ROUND THE WORLD WALKABOUT
Everything is upside down in Canada – traffic on the wrong side of the road, taps opening up and down, and lights switching on downwards instead of up. The air is slightly opaque, heavy with atmosphere, and a hazy sun penetrates through. And the mosquitoes sure can bite hard, as soon as dusk descends.
I go for a two-hour hike with a Guelph walking group. Everywhere is parched – unusually so, they say. No car washing is allowed or watering of lawns and driveways. We walk along the banks of the Speed River, passing quaint board houses with brown lawns open to the roads. The newer ones are made of wooden framework with brick veneer. The streets are clean and well kept, spacious and wide, reminiscent of Australia and Zimbabwe. In my mind’s eye, I see Kenya’s craggy potholes and steep cutting road edges, decorated with warning pieces of plastic bag and debris, and cannot help comparing. But the gardens are scraggy, unkempt and dull.
A few days into my visit, my hosts treat me to Canada’s wonder of the world.
“Tacky” is what Grant calls Niagara Falls with its flashy signs and noise. The falls are dwarfed by the commercialism around them. Beautifully manicured lawns and gardens with paved walkways are smothered with people, many wearing bright blue plastic rain-covers handed out to “Maid in the Mist” trippers. I spy tiny boats thickly lined with blue- and yellow-clad midgets plying the foamy waters between the two falls far below – but you have to be quick to grab a gap in the the surge of bodies leaning over the rails.
We experience the misty fall-out from Horseshoe Falls, marvelling at being so close to the thunderous spectacle. We are well herded: no long queues. Just a surge on board and then off again, guided efficiently, but in bored fashion by youths on holiday jobs.
A sedate drive in the dusk beside the river, through a quiet parkway lined with luxurious mansions of varied architecture, leads us to the rich area. Niagara-on-the-Lake hosts an excellent production of Shaw’s “The Millionairess.” Laura and I covertly rush to the washroom to change into presentable dresses for the occasion. We needn’t have, as there are as many gradations of dress code as there are people, but we feel better.
There are queues with a vengeance for the CN Tower in Toronto; one hour, then forty minutes, then several thirty minute sessions as Laura and I spell each other, progressing slowly up via steps and lifts. But the day is bright, and from the windy Pod, we see Toronto with its islanded waterfront stretch out in a semi-circular concrete carpet far below. This is an indoor city. The streets are empty of people, but there are thousands of parked cars. Enormous arterial highways, up to sixteen lanes wide, hum with lines of slowly progressing vehicles, a good half of them behemoths pounding the tarmac and vibrating the air.
Kevin is a masterful chauffeur and most companionable guide round two museums. He makes no secret of the fact that he revels in the opportunity of getting out, rather than sticking at home spending his vacation mending jumps, cutting grass, and tinkering with machinery. I feel guilty for depriving Laura and Grant of their home help. We lunch in a top-floor restaurant. My eyes light up when I see the menu. Avocados … but in this concrete jungle? Where do they pick them from?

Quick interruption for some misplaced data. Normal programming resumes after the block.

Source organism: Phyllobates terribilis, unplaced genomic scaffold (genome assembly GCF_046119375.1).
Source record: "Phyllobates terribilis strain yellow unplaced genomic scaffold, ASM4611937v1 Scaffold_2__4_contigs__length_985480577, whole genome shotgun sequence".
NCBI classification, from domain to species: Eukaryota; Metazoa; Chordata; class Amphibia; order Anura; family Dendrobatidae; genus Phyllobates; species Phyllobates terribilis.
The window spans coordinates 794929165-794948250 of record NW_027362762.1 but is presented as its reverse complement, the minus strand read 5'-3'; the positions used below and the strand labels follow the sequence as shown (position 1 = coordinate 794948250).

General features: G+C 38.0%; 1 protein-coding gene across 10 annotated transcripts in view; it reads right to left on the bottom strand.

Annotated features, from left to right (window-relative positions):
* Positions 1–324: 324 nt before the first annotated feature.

“Are they fresh?” I ask, my mind’s eye picturing green mush pressed into a tiny can, wondering if it will turn black after opening.
Nevertheless I try the succulent smoked trout with avocado; it is quite delicious. But I have offended the management.
We take a quick stroll through Yorkdale Shopping Centre, where I dance a rapid two-step with a well-dressed individual, intent on getting near me. I notice his pal keeping cave by the wall. He’s met his match this time, though: my targeted backpack remains intact. Then I discover the front zip of my bum-bag is open. But nothing is missing; I must be more careful in future.
On the way to Collingwood we pass through rolling farmland: crops of corn and beans, a few cattle, some sheep, the odd horse grazing in a paddock; farmhouses atop hills, and vast forests. Roads carve straight lines of latitude across the countryside, but we have to “tack” like sailing boats to get to our target in the north. We watch local Olympian Jay Hayes come third in a Grand Prix show-jumping event. Kids drive buggies along watered sandy paths; spacious, busy exercise arenas; acres of stalls for the horses, all temporary, smart and safe; nothing at all like the makeshift country-style horse shows in Kenya. But I see some riders infinitely worse than those at home.
That evening, I settle down to watch Jennifer Capriati and Serena Williams in the final of the Canadian Open Tennis on TV.
In Mennonite country a pacer rolls with camel-like gait, pulling a buggy through the only covered bridge left in Canada. We pass another horse and buggy on the main road – trotting conventionally this time – driven by round-faced ladies clothed in long black skirts and stiff black bonnets. St. Jacobs is a quaint tourist town with shops spiralling upward inside a disused silo. The Mennonites are renowned for their exquisite patchwork, and I cannot resist a token, which conveniently drains my purse of all but a handful of Canadian pence.
It is time to board the plane to Washington.